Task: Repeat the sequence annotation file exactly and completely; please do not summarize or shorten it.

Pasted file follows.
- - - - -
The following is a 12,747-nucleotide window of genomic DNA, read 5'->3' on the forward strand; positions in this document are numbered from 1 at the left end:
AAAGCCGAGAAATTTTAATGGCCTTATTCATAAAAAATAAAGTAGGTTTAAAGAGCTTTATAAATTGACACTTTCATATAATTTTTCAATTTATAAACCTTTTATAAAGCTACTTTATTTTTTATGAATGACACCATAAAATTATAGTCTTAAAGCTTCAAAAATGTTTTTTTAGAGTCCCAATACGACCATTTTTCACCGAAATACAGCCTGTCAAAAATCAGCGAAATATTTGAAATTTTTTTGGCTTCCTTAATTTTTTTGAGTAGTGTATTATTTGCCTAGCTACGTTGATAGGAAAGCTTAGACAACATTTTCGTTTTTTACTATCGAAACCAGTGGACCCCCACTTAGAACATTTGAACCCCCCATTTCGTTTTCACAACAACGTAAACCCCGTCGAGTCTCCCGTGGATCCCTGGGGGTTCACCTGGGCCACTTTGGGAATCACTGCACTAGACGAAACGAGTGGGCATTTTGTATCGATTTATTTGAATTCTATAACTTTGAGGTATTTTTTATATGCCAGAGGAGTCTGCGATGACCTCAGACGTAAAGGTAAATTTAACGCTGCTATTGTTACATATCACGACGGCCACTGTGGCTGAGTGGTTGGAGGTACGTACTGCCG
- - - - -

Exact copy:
The following is a 12,747-nucleotide window of genomic DNA, read 5'->3' on the forward strand; positions in this document are numbered from 1 at the left end:
AAAGCCGAGAAATTTTAATGGCCTTATTCATAAAAAATAAAGTAGGTTTAAAGAGCTTTATAAATTGACACTTTCATATAATTTTTCAATTTATAAACCTTTTATAAAGCTACTTTATTTTTTATGAATGACACCATAAAATTATAGTCTTAAAGCTTCAAAAATGTTTTTTTAGAGTCCCAATACGACCATTTTTCACCGAAATACAGCCTGTCAAAAATCAGCGAAATATTTGAAATTTTTTTGGCTTCCTTAATTTTTTTGAGTAGTGTATTATTTGCCTAGCTACGTTGATAGGAAAGCTTAGACAACATTTTCGTTTTTTACTATCGAAACCAGTGGACCCCCACTTAGAACATTTGAACCCCCCATTTCGTTTTCACAACAACGTAAACCCCGTCGAGTCTCCCGTGGATCCCTGGGGGTTCACCTGGGCCACTTTGGGAATCACTGCACTAGACGAAACGAGTGGGCATTTTGTATCGATTTATTTGAATTCTATAACTTTGAGGTATTTTTTATATGCCAGAGGAGTCTGCGATGACCTCAGACGTAAAGGTAAATTTAACGCTGCTATTGTTACATATCACGACGGCCACTGTGGCTGAGTGGTTGGAGGTACGTACTGCCG